Our Failing Economy’s a Boon to Drug-Law Reformers

Gregoire’s crafting a bill, as part of her sweeping cost-cutting plan, that would further reduce drug sentences.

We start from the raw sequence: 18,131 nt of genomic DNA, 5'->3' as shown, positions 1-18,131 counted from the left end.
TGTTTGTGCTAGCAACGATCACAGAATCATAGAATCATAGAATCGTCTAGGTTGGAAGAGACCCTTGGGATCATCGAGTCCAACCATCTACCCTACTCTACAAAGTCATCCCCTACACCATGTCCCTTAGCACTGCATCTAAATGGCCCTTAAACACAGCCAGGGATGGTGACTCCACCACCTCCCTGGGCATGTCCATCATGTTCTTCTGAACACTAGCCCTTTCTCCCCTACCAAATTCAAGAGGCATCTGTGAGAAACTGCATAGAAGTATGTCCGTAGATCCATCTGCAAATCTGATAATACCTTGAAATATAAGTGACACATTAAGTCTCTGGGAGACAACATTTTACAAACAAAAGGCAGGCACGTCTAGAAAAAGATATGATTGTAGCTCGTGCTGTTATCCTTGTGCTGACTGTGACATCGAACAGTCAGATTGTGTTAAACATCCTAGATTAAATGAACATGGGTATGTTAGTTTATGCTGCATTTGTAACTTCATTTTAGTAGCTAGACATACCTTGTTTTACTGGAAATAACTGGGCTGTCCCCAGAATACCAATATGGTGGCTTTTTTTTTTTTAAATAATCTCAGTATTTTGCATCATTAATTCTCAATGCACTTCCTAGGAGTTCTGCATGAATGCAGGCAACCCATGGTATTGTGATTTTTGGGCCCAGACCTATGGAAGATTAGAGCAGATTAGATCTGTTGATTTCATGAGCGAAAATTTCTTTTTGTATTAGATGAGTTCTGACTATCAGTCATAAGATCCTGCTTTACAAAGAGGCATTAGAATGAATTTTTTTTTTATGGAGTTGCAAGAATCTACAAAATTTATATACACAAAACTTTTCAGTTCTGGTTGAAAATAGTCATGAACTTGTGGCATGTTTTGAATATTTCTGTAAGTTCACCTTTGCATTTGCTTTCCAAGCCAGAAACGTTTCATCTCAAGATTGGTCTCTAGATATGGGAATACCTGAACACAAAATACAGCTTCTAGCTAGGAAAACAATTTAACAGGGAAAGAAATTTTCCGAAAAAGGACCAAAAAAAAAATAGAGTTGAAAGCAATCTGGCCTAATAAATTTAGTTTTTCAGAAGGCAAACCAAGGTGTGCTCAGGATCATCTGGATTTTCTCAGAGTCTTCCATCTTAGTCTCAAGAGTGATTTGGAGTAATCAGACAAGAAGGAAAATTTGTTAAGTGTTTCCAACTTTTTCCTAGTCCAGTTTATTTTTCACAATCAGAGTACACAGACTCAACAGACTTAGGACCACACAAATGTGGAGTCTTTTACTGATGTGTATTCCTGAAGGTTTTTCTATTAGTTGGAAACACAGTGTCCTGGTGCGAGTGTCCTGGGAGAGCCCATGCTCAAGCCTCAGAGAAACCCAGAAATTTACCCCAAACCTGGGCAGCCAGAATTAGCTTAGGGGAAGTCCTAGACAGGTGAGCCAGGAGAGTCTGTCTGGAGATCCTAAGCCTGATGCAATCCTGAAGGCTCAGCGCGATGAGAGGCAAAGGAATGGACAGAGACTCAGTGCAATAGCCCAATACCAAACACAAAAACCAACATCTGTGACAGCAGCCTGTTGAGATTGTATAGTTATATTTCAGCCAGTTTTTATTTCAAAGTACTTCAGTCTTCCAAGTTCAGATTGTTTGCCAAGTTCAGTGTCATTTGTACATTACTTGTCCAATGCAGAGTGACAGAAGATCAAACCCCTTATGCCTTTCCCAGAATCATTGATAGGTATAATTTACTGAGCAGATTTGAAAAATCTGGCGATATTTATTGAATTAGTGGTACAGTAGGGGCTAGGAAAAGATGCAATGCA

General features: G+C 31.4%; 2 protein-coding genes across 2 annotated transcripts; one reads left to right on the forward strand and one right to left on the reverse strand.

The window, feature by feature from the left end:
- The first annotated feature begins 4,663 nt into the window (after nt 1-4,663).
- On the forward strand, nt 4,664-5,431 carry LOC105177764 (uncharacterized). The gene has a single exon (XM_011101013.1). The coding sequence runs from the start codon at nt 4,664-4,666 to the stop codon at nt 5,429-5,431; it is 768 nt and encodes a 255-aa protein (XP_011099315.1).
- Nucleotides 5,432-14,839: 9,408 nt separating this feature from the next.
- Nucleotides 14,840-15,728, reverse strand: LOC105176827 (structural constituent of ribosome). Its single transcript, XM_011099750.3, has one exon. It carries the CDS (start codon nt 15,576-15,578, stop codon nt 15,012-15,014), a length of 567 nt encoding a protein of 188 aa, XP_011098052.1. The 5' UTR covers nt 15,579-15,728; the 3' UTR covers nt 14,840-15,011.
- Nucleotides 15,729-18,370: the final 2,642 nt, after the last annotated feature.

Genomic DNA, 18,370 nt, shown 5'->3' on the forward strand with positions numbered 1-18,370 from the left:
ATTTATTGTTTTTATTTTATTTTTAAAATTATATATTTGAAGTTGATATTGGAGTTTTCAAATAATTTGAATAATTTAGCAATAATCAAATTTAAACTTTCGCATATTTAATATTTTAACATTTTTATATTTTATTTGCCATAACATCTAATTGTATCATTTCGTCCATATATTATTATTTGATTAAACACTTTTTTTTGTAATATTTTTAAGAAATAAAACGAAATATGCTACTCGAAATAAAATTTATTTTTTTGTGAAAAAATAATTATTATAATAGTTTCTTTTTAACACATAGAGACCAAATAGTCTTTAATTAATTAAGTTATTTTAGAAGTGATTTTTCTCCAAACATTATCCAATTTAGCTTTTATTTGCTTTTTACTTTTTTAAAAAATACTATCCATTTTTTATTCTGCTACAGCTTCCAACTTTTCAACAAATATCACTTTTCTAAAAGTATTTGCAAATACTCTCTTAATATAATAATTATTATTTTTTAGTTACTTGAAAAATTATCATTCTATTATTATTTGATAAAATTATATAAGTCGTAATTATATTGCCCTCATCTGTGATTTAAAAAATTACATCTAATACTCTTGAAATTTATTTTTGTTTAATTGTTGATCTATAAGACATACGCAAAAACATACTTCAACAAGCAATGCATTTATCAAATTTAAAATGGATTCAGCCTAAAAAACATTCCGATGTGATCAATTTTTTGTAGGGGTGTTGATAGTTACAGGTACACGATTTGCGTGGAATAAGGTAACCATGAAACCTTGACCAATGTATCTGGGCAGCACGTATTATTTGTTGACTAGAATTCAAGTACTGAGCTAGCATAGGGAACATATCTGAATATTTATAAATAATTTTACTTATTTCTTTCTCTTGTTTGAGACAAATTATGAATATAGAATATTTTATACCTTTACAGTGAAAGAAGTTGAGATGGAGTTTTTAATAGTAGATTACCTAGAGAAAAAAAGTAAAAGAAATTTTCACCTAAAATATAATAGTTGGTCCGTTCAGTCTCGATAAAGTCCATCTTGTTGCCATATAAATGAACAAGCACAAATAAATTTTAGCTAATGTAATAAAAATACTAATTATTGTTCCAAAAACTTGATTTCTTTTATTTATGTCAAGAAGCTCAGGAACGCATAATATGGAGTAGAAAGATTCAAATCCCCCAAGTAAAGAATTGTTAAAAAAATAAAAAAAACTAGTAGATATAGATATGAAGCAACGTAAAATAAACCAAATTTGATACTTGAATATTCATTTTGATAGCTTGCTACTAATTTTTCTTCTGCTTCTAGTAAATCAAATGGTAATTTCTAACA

It took two years of political warfare before the state Legislature managed to pass a bill in 2002 that reduced prison sentences for drug offenders by as much as two-thirds, and offered treatment instead of incarceration in some cases. The fight drew media attention as conservative legislators dug in their heels. "I'm not willing to go there," Sen. Pam Roach (R-Auburn) was quoted as saying in The Seattle Times.What a difference a collapsing economy makes.As the legislative session got underway last week, Gov. Christine Gregoire began crafting a bill that would further reduce drug sentences as part of her sweeping cost-cutting plan. Sentences would be cut by 25 percent for virtually all drug crimes, says John Lane, the Governor's public safety policy advisor. Only the most serious, "Level III" offenses (such as involving a minor in drug-dealing) would be untouched. In fiscal 2008, just 95 of nearly 8,000 drug offenses were Level III, according to state figures. Gregoire isn't motivated by a desire to reform our drug laws, says Lane, but rather by sheer economics.So far, the media's barely taken notice of the proposal, lost as it is among all the drastic cuts in the Governor's budget. Nor has there been an outcry in the Legislature, although Sen. Mike Carrell (R-Lakewood) says he'll take a close look at it. Roach declined to be interviewed on the subject, saying through an aide that she's working on other things.Law enforcement groups aren't fighting the move either. "We would just as soon not see these cuts," says Don Pierce, executive director of the Washington Association of Sheriffs and Police Chiefs. "But we understand that given the current crisis, this is the best place to make them."While liberal groups have fought for years for more lenient drug policies, our state's financial woes are helping accomplish what their arguments alone could not. This is true at the county level as well. Faced with a $5 million budget cut to his office, King County Prosecutor Dan Satterberg in October started kicking felony cases involving less than three grams of narcotics down to District Court, where they are prosecuted as misdemeanors. He says the move affects two-thirds of his caseload.Meanwhile, the King County jail is already nearly full, and the county has said it will no longer have room for misdemeanor prisoners from the cities as of 2012. So Seattle and several suburban cities have started planning to build a new multimillion-dollar jail of their own."That process got people thinking: How big does this new facility really need to be?" says council member Tim Burgess. The city has already reduced its jail population by 40 percent in the past 10 years through various alternatives to incarceration, like electronic monitoring, and through Community Court, which channels low-level offenders into social service programs rather than jail. Burgess says council members started asking whether the jail population could be further reduced using more of the same strategies.Next month, a Council-convened advisory group will begin considering alternatives to incarceration for drug offenders. Among the participants: Satterberg, Seattle Police Department Chief Gil Kerlikowske, City Attorney Tom Carr, The Defender Association's Lisa Daugaard, and State Rep. Roger Goodman (D-Kirkland). "People who don't normally think of themselves as having much in common are really starting to come together," Daugaard says.Goodman, for instance, has worked for many years on a project of the King County Bar that advocates drug legalization. That's not a position favored by law enforcement.Still, even the police have put new energy into searching for alternatives to arrest and prosecution."There's been a sea change in attitude," says council member Nick Licata.Capt. Mike Meehan, head of the SPD's narcotics section, calls it more of an "evolution."In the next few months, Meehan says, the department plans to launch a pilot project modeled on a program in High Point, North Carolina. Police there bring young people who could be arrested on drug charges into their precincts. "In one room, all the evidence of the case is presented," Meehan says. A person is told: "We can arrest you—but we don't want to do that." Then that person is led to another room, where police have assembled family, friends, teachers, and community members. Police present a choice: get arrested or straighten up with the help of those in the room. Many choose option B, according to Meehan and studies of the program.This is among the kind of programs that the city might expand, according to Burgess. One move that is not on the table, however, is de facto legalization of hard drugs, along the lines of a 2003 initiative that made marijuana possession the lowest priority of the Seattle police. "If we start talking in those terms," says Burgess, a former cop, "it is going to push the buttons of some people and will really derail the effort."City Attorney Carr's buttons are already slightly indented. "Don't you think we should be driven by best practices and science and not what it costs to build a new jail?" he asks. Like many in law enforcement, he argues that without arrest and jail hanging over people's heads, they don't have the incentive to change their lives. And cops might lose their incentive to arrest people if they know that it doesn't lead to meaningful jail time. He didn't know enough about the Governor's plans to comment on them.Carr declares himself a big believer in treatment for drug users—once they've been arrested. He has been trying to establish something akin to the county's Drug Court on a municipal level. He says he would call it "Treatment Court" and expand it to alcoholics as well as drug users. "The problem is the beds," he says. There aren't enough at existing treatment facilities, and the city doesn't have funds to pay for new ones.That situation is not going to be helped by Gregoire's budget, which cuts $2 million for treatment services offered through drug courts around the state. In King County, fewer people will have access to the services that remain because most will go through District Court rather than Drug Court. "My regret is that I don't have the resources to offer those people treatment," Satterberg says.As regards liberalizing drug laws in favor of health care rather than punishment, we seem to be moving both one step closer and one step further away.nshapiro@seattleweekly.com